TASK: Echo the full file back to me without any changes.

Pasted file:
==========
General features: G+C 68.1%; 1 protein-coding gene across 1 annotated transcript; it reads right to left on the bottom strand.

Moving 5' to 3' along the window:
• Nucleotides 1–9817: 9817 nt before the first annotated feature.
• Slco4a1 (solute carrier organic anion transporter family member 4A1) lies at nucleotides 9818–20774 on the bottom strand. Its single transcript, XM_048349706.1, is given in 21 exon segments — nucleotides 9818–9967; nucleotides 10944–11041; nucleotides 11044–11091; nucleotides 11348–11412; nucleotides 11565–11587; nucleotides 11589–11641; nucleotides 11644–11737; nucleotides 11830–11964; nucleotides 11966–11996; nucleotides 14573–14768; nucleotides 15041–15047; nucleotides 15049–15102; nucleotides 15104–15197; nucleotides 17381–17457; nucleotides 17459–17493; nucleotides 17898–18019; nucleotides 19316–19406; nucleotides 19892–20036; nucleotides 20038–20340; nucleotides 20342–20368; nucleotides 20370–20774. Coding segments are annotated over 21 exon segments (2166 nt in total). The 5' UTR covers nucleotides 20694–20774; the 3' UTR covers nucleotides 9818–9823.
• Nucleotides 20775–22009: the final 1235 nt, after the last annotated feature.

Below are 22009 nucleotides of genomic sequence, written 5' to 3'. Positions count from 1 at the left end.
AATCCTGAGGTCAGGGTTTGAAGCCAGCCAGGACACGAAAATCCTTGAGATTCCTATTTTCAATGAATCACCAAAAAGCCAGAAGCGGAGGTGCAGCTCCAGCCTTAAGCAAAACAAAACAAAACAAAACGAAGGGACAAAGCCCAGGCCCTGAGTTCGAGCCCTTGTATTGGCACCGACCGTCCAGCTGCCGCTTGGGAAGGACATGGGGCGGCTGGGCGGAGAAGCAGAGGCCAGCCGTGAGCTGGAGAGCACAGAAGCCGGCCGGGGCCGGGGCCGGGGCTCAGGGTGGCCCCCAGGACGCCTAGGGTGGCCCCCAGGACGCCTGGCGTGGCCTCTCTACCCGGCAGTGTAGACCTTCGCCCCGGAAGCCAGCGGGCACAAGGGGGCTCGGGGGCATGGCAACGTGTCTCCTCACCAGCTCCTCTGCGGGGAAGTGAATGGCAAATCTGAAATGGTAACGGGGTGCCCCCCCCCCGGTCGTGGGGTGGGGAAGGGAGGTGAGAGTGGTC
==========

General features: G+C 68.1%; 1 protein-coding gene across 1 annotated transcript; it reads right to left on the bottom strand.

Moving 5' to 3' along the window:
• Nucleotides 1–9817: 9817 nt before the first annotated feature.
• Slco4a1 (solute carrier organic anion transporter family member 4A1) lies at nucleotides 9818–20774 on the bottom strand. Its single transcript, XM_048349706.1, is given in 21 exon segments — nucleotides 9818–9967; nucleotides 10944–11041; nucleotides 11044–11091; nucleotides 11348–11412; nucleotides 11565–11587; nucleotides 11589–11641; nucleotides 11644–11737; nucleotides 11830–11964; nucleotides 11966–11996; nucleotides 14573–14768; nucleotides 15041–15047; nucleotides 15049–15102; nucleotides 15104–15197; nucleotides 17381–17457; nucleotides 17459–17493; nucleotides 17898–18019; nucleotides 19316–19406; nucleotides 19892–20036; nucleotides 20038–20340; nucleotides 20342–20368; nucleotides 20370–20774. Coding segments are annotated over 21 exon segments (2166 nt in total). The 5' UTR covers nucleotides 20694–20774; the 3' UTR covers nucleotides 9818–9823.
• Nucleotides 20775–22009: the final 1235 nt, after the last annotated feature.

Below are 22009 nucleotides of genomic sequence, written 5' to 3'. Positions count from 1 at the left end.
AATCCTGAGGTCAGGGTTTGAAGCCAGCCAGGACACGAAAATCCTTGAGATTCCTATTTTCAATGAATCACCAAAAAGCCAGAAGCGGAGGTGCAGCTCCAGCCTTAAGCAAAACAAAACAAAACAAAACGAAGGGACAAAGCCCAGGCCCTGAGTTCGAGCCCTTGTATTGGCACCGACCGTCCAGCTGCCGCTTGGGAAGGACATGGGGCGGCTGGGCGGAGAAGCAGAGGCCAGCCGTGAGCTGGAGAGCACAGAAGCCGGCCGGGGCCGGGGCCGGGGCTCAGGGTGGCCCCCAGGACGCCTAGGGTGGCCCCCAGGACGCCTGGCGTGGCCTCTCTACCCGGCAGTGTAGACCTTCGCCCCGGAAGCCAGCGGGCACAAGGGGGCTCGGGGGCATGGCAACGTGTCTCCTCACCAGCTCCTCTGCGGGGAAGTGAATGGCAAATCTGAAATGGTAACGGGGTGCCCCCCCCCCGGTCGTGGGGTGGGGAAGGGAGGTGAGAGTGGTC